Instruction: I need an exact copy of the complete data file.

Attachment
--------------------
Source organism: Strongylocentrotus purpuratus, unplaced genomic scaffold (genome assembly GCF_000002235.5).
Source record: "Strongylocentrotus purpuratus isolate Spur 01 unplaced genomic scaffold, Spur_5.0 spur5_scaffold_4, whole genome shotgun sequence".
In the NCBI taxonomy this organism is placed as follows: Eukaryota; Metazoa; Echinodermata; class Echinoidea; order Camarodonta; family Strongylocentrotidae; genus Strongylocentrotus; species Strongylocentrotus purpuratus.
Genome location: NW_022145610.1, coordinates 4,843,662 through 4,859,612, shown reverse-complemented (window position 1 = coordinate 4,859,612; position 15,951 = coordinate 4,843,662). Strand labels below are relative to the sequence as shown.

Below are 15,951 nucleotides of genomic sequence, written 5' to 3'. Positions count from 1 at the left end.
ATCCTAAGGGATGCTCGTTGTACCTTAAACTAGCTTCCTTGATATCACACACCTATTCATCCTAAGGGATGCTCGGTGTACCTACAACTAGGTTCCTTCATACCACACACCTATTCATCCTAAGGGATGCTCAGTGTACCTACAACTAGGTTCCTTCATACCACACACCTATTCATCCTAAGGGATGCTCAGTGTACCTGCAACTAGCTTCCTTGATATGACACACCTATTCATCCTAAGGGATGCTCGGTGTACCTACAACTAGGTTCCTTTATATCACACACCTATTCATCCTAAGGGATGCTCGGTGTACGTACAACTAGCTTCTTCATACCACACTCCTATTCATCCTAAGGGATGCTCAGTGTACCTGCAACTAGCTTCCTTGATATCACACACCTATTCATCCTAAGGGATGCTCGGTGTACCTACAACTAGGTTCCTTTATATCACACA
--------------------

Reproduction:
Source organism: Strongylocentrotus purpuratus, unplaced genomic scaffold (genome assembly GCF_000002235.5).
Source record: "Strongylocentrotus purpuratus isolate Spur 01 unplaced genomic scaffold, Spur_5.0 spur5_scaffold_4, whole genome shotgun sequence".
In the NCBI taxonomy this organism is placed as follows: Eukaryota; Metazoa; Echinodermata; class Echinoidea; order Camarodonta; family Strongylocentrotidae; genus Strongylocentrotus; species Strongylocentrotus purpuratus.
Genome location: NW_022145610.1, coordinates 4,843,662 through 4,859,612, shown reverse-complemented (window position 1 = coordinate 4,859,612; position 15,951 = coordinate 4,843,662). Strand labels below are relative to the sequence as shown.

Below are 15,951 nucleotides of genomic sequence, written 5' to 3'. Positions count from 1 at the left end.
ATCCTAAGGGATGCTCGTTGTACCTTAAACTAGCTTCCTTGATATCACACACCTATTCATCCTAAGGGATGCTCGGTGTACCTACAACTAGGTTCCTTCATACCACACACCTATTCATCCTAAGGGATGCTCAGTGTACCTACAACTAGGTTCCTTCATACCACACACCTATTCATCCTAAGGGATGCTCAGTGTACCTGCAACTAGCTTCCTTGATATGACACACCTATTCATCCTAAGGGATGCTCGGTGTACCTACAACTAGGTTCCTTTATATCACACACCTATTCATCCTAAGGGATGCTCGGTGTACGTACAACTAGCTTCTTCATACCACACTCCTATTCATCCTAAGGGATGCTCAGTGTACCTGCAACTAGCTTCCTTGATATCACACACCTATTCATCCTAAGGGATGCTCGGTGTACCTACAACTAGGTTCCTTTATATCACACA